Slow down and ride smooooth (in every aspect) is the common tip here and it is a good one. The middle of the lane is where cage oil gathers, stay off of it. Pick your lines with care, maybe even hit a parking lot to hone your skills when it rains. I don't seek out rain to ride in but won't let it stop a planned ride. If there is a planned ride and it is raining, I'm there. It's fun but then I'm wierd...
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Old 10-10-2007, 08:33 PM   #17
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Re: Riding the slippery slope...RAIN

well -- just a couple more words of advice

if by chance you find yourself - hydroplaning -- don't do anything, keep the throttle constant, don't grab any brake front or rear, and don't try to countersteer -- let the bike do its thing and hopefully pull it self out of it -- the moment you change the balance by closing the throttle, grabing brake, countersteering - you are invariably going down --

one question was asked about the speed through corners -- more than likely, you will be able to take the corner at the posted speed -- but then again depending on the conditions, you may not.
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Old 10-11-2007, 12:12 AM   #18
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Re: Riding the slippery slope...RAIN

thank you for the posting, its always nice to be reminded of how we need to be safe and respect mother nature.....
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Old 10-11-2007, 08:51 AM   #19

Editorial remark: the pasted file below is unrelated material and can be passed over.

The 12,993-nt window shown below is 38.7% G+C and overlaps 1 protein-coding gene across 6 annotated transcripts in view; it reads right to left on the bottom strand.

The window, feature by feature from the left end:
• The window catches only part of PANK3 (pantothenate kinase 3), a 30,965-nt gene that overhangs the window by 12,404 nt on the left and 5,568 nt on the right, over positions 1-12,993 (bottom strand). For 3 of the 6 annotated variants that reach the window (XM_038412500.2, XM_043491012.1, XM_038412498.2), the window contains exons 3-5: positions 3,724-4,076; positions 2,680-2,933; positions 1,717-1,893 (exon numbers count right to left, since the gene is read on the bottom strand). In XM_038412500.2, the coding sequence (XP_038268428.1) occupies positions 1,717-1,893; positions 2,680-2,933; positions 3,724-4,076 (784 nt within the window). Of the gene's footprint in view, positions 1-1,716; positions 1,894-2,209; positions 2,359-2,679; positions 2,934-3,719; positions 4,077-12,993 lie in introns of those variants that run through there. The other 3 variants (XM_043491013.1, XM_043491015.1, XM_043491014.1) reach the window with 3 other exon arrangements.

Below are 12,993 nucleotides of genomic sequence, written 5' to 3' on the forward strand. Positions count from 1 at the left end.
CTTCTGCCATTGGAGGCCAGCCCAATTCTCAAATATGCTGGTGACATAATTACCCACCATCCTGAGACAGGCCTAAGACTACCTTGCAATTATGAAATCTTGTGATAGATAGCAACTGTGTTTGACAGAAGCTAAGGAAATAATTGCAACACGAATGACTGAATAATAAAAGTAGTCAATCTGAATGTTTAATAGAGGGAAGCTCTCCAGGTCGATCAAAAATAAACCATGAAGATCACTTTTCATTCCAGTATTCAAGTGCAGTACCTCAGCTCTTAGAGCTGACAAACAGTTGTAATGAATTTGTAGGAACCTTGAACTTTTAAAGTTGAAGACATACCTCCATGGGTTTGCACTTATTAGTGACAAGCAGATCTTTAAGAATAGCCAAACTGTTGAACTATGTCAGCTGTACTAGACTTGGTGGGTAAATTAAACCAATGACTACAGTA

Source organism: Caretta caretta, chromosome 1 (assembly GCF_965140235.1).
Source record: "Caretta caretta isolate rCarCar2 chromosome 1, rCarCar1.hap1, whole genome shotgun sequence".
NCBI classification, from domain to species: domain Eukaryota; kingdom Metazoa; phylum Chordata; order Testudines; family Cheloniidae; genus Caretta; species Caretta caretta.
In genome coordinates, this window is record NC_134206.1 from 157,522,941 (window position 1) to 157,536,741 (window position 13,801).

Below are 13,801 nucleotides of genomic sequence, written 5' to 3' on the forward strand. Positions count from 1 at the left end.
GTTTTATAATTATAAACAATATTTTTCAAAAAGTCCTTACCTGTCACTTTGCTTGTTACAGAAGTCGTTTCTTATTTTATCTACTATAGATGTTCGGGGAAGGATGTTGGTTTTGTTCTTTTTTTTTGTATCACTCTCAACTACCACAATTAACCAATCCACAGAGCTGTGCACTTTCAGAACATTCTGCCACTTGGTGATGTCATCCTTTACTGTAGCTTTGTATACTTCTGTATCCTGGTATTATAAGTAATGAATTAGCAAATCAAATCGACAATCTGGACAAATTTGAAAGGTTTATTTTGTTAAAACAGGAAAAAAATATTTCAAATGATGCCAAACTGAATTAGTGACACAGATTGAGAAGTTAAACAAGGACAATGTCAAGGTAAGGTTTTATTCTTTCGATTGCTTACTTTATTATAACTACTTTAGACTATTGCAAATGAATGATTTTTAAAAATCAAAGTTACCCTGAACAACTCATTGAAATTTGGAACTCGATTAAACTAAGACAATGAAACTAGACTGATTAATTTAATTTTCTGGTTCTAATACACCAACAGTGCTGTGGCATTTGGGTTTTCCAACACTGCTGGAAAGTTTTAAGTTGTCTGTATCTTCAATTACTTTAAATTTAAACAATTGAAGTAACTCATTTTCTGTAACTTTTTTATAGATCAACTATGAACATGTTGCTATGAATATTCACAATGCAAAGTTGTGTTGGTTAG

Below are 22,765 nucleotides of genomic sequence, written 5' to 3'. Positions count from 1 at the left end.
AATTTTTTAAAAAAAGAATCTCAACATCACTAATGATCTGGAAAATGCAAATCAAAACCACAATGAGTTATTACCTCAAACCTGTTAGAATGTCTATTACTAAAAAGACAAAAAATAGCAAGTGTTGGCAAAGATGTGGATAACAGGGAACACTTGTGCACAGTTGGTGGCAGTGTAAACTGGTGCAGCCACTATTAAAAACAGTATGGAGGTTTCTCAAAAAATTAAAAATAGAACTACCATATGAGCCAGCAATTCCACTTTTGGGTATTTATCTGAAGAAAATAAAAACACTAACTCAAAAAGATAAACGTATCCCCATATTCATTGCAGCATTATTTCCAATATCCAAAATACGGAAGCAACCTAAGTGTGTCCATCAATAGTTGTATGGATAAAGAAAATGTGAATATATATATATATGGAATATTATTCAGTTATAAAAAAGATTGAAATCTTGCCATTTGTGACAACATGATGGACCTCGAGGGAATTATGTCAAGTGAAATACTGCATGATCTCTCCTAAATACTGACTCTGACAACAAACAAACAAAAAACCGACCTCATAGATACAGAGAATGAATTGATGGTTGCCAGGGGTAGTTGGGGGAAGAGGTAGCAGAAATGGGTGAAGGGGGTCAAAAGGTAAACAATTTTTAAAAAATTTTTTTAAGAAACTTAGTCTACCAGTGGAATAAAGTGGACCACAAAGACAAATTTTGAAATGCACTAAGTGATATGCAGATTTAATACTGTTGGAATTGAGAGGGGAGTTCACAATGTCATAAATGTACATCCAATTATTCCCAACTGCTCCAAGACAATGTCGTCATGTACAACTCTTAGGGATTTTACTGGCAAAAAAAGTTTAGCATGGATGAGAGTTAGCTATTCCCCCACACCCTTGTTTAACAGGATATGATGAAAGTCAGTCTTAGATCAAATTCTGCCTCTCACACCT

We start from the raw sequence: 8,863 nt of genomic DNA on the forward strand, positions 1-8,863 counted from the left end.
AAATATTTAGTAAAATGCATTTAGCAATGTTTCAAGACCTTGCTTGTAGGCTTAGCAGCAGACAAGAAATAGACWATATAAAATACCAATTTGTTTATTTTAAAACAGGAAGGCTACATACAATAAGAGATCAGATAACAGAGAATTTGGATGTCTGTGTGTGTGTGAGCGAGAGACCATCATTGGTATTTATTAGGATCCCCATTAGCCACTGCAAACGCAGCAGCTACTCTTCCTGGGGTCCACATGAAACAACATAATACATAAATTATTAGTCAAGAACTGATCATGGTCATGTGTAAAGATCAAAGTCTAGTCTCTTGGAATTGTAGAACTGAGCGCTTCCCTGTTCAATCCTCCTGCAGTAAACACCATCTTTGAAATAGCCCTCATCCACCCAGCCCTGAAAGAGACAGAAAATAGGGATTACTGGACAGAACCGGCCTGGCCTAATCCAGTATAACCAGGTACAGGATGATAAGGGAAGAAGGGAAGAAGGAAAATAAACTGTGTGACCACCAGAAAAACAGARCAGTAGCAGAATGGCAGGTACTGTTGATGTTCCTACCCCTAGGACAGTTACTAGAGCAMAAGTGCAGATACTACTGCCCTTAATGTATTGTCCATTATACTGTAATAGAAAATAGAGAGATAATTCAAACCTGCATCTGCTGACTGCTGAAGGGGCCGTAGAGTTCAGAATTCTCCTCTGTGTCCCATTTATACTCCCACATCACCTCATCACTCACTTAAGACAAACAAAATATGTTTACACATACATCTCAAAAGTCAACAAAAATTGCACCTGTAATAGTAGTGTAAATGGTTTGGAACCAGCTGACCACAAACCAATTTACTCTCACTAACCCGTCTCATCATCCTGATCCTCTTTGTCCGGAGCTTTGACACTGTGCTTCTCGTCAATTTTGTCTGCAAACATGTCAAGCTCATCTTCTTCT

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Re: Riding the slippery slope...RAIN

Quote:
Originally Posted by Fast_Far
Now, let's talk about riding in the rain at night
Just did a 800 mile trip up to Oregon 2 weeks ago, and I can say riding in the rain unprepared is not fun. A rainsuit is a very good idea, but don't plan on them being perfect. I bumped into a few groups of riders with and without suits. They all said the same thing...riding in the rain is wet. I didn't plan for the rain, and got bit. Yes I know my old scoutmaster would have slapped me on the wrist...

On the trip I rode through almost every weather condition: Rain, Snow, Sleet, Sunny, Windy, Cold, and Warm. I also rode through almost any road condition too. Ice over mountain passes first thing in the morning will definitely keep you awake.


A few things I learned:

1. Glad my GS has waterproof luggage. Test yours before a ride.
2. A set of heavy "Construction Grade" overalls works really well for the lower
half and if you buy large will fit over all your gear!!!
3. Waterproof doesn't always mean waterproof...
4. Cold wet feet suck
5. Cold hands are worse
6. Layer!!!!
7. SLOW DOWN
8. THINK about your maneuvers first!!
9. You can actually enjoy riding in bad weather. Try it, you might like it (At lest not Hate it.)


I rode the superslab back home, and I can say riding at night in the rain at freeway speed definitely keeps you on your toes. I would recommend taking the time to soften up your rear and front suspension, as it helped me greatly on the GS in the rain. My
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Old 10-12-2007, 06:54 PM   #20
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Re: Riding the slippery slope...RAIN